By: Shelley Fraser Mickle
Reviewed by: Liz Reed
River City Publishing, 2007
The Assigned Visit contrasts lives lived in the North and South. As a born and bred Southerner, I find Shelly Fraser Mickle’s descriptions of family, food, and foibles so familiar they elicit memories of my own experiences as a child, teenager, and adult. Having never spent more than a week at a time up North, I find her descriptions of New England customs, cuisine, and characters intriguing, but unfamiliar. To me the essence of a good novel lies in the believability of its characters. Mickle’s descriptions and dialogue are so familiar they seem like friends, and sometimes relatives, of my own.
The story is set in the 1970s at a time war raged on three fronts: in Viet Nam, in civil rights, and in sexual liberation. Mickle tells her story in three sections. In Part One, new friendships form between Mississippi native Susan Masters, Boston native Caleb Montiel, and Caleb’s father, an Episcopal priest, anti-war activist, and Harvard chaplain. Susan has fled Mississippi for Boston to get away from her sheltered, small-town life and moves in next door to the Montiel residence, where she lives in Caleb’s world. Caleb is afraid of being sent to Vietnam. A widower, the strong-willed Reverend Mr. Montiel lives in his own world of loneliness, fury toward the war, and agony about Caleb’s refusal to deal with the reality of the pending draft.
Part Two follows Caleb from Boston to coastal Mississippi, for two years of social service in the wake of Hurricane Camille instead of the draft. He experiences a South filled with romance, mystery, and intrigue through an extended family of typically Southern characters he meets in Pass Christian. Throughout the second section of the book, letters, phone calls, and diary entries between Susan and Caleb keep them in touch as Caleb lives in Susan’s former world. Part Three finds the three main characters in Boston, together again twenty years later.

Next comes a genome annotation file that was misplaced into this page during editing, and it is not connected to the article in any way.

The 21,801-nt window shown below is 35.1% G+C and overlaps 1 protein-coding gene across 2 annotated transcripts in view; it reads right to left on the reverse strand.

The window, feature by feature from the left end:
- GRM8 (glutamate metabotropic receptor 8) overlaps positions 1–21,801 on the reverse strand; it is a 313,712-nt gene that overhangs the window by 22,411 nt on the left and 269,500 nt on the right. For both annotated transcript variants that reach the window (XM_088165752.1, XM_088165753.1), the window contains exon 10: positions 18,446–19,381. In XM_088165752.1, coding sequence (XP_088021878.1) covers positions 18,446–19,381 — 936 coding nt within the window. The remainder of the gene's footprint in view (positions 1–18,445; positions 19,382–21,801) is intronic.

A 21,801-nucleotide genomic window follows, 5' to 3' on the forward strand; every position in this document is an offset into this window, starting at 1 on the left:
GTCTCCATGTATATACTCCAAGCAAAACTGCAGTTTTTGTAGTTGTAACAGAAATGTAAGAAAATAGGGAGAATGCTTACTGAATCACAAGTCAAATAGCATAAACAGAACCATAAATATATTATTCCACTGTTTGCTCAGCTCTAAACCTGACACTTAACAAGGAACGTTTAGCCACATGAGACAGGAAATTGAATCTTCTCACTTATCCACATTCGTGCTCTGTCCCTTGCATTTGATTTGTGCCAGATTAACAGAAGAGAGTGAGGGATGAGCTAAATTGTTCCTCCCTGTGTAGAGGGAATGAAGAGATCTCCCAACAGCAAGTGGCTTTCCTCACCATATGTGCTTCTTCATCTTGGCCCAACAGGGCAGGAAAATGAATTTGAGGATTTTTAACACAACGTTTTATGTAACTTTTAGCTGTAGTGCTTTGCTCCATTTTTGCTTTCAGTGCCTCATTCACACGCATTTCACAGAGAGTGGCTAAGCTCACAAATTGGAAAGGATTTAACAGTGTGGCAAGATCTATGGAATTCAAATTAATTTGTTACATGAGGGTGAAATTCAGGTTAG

Major themes in the book examine the shared emotions of the turbulent 1970s: fear, shame, guilt, anger, frustration, sexual revolution, prejudice.
At first, Mickle’s style is a challenge to read. Her style of story-telling presents three omniscient narrators, allowing the reader to be part of their different worlds and their very different points of view. Throughout the book, several voices speak, often in the same paragraph, without benefit of quotation marks. The tenses change from present to past to future and it took me a while to get in the flow. By the end of the book, their different perspectives create an enjoyable puzzle to conquer.
Readers from both North and South will find in The Appointed Visit validation of the differences between two entirely different parts of the country and similarities in human nature and its quest for love and belonging.
Liz Reed, retired from the marketing research field, spends her days helping in her husband’s Birmingham bookstore, Reed Books, and painting. Her art is currently on display in Gadsden’s Mary G. Harden Community Art Center.